listens without transmitting. It is often employed in
military settings, although it is also used in science applications,
e.g. detecting fish for presence/absence studies in various aquatic
In the very broadest usage, this term can encompass virtually any
analytical technique involving remotely generated sound, though it is
usually restricted to techniques applied in an aquatic environment. Passive sonar
Identifying sound sources
Passive sonar has a wide variety of techniques for identifying the
source of a detected sound. For example, U.S. vessels usually operate
60 Hz alternating current power systems. If transformers or generators are mounted without proper vibration insulation from the hullor become flooded, the 60 Hz sound from the windings can be emitted from the submarine or ship.
This can help to identify its nationality, as most European
submarines have 50 Hz power systems. Intermittent sound sources (such
as a wrench being dropped) may also be detectable to passive sonar. Until fairly
recently, an experienced trained operator identified signals, but now
computers may do this.
Passive sonar systems may have large sonic databases, but the sonar operator usually finally classifies the signals manually. A computer system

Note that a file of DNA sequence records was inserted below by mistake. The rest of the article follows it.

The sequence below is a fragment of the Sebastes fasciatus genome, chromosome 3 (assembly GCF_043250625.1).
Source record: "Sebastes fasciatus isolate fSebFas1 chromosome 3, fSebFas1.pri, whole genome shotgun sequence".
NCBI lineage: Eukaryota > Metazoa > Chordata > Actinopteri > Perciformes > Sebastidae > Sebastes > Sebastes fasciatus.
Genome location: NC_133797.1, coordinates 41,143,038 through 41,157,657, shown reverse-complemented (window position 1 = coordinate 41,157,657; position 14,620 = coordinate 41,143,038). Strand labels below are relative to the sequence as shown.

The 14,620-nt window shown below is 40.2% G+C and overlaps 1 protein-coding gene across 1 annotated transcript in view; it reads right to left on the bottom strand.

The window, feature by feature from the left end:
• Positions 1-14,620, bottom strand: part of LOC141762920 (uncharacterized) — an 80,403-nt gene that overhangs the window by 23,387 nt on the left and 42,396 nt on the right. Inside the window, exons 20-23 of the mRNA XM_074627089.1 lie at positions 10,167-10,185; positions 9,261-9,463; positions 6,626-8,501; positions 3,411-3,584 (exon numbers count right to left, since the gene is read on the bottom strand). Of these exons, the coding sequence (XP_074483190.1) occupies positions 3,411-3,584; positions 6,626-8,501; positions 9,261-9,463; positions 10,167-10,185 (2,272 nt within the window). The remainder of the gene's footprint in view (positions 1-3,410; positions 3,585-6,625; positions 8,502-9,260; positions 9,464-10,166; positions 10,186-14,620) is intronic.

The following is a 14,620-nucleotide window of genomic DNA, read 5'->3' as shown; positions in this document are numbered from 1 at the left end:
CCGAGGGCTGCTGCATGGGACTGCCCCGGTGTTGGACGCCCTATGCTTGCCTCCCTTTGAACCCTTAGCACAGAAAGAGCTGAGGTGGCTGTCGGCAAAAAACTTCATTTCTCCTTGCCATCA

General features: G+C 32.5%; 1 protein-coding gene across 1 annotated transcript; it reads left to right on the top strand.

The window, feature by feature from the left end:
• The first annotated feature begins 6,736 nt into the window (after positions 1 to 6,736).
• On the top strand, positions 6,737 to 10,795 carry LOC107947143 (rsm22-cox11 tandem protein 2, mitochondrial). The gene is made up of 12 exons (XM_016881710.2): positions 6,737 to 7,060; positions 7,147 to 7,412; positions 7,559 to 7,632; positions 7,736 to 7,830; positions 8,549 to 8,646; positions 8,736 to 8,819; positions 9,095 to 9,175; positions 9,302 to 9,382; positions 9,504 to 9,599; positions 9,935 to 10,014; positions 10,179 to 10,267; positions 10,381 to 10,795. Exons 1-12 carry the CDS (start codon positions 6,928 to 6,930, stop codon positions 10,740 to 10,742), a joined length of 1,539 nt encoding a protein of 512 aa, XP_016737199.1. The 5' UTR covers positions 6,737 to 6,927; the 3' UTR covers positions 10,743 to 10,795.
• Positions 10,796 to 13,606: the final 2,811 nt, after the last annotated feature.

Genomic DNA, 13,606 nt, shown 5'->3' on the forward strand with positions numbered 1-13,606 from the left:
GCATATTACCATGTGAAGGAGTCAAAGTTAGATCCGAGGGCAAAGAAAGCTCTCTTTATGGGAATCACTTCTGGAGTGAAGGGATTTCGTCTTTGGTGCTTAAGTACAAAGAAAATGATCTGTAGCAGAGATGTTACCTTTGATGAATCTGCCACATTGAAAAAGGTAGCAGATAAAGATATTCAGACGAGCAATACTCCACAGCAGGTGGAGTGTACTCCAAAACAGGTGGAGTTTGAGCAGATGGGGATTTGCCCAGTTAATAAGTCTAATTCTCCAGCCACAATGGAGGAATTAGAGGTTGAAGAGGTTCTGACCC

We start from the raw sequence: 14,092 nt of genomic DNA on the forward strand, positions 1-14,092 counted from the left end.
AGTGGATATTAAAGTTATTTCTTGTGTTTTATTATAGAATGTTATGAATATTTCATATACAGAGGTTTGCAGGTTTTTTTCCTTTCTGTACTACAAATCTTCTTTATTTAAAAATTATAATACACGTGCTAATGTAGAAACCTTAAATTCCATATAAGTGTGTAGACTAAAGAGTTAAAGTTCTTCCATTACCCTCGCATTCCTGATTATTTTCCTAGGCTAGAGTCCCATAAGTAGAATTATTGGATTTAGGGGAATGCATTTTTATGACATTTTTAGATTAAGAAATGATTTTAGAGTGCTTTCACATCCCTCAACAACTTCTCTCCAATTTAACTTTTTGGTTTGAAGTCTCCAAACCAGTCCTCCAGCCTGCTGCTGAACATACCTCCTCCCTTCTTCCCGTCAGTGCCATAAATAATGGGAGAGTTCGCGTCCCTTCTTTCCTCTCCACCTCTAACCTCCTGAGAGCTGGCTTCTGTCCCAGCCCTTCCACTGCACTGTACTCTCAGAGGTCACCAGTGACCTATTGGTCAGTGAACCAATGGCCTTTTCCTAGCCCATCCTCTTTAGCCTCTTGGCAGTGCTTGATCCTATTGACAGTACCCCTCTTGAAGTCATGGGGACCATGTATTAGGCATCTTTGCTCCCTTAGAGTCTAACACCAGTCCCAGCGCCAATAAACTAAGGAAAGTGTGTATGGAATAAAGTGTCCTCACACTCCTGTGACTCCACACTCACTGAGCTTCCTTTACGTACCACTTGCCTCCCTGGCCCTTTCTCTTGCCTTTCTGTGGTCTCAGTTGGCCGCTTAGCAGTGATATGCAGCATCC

frequently uses these databases to identify classes of ships, actions
(i.e. the speed of a ship, or the type of weapon released), and even
particular ships. Publications for classification of sounds are
provided by and continually updated by the US office of naval defense
Passive sonar on vehicles is usually severely limited because of
noise generated by the vehicle. For this reason, many submarines
operate nuclear reactors that can be cooled without pumps, using silent convection, or fuel cells or batteries, which can also run silently. Vehicles' propellers
are also designed and precisely machined to emit minimal noise.
High-speed propellers often create tiny bubbles in the water, and this cavitation has a distinct sound.
The sonar hydrophones
may be towed behind the ship or submarine in order to reduce the effect
of noise generated by the watercraft itself. Towed units also combat
the thermocline, as the unit may be towed above or below the thermocline.
The display of most passive sonars used to be a two-dimensional waterfall display.
The horizontal direction of the display is bearing. The vertical is
frequency, or sometimes time. Another display technique is to
color-code frequency-time information for bearing. More recent displays
are generated by the computers, and mimic radar-type plan position indicator displays.
Unlike active sonar, only one way propagation is involved. Because
of the different signal processing used, the minimum detectable signal
to noise ratio will be different. The equation for determining the
performance of a passive sonar is:
- SL − TL = NL − DI + DT
where SL is the source level, TL is the transmission loss, NL is the
noise level, DI is the directivity index of the array (an approximation
to the array gain) and DT is the detection threshold. The figure of merit of a passive sonar is:
- FOM = SL + DI − (NL + DT).